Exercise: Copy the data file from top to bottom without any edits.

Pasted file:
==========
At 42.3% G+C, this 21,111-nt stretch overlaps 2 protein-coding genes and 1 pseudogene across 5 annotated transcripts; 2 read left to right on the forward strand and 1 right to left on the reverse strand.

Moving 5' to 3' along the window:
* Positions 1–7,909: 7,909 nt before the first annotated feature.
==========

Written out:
At 42.3% G+C, this 21,111-nt stretch overlaps 2 protein-coding genes and 1 pseudogene across 5 annotated transcripts; 2 read left to right on the forward strand and 1 right to left on the reverse strand.

Moving 5' to 3' along the window:
* Positions 1–7,909: 7,909 nt before the first annotated feature.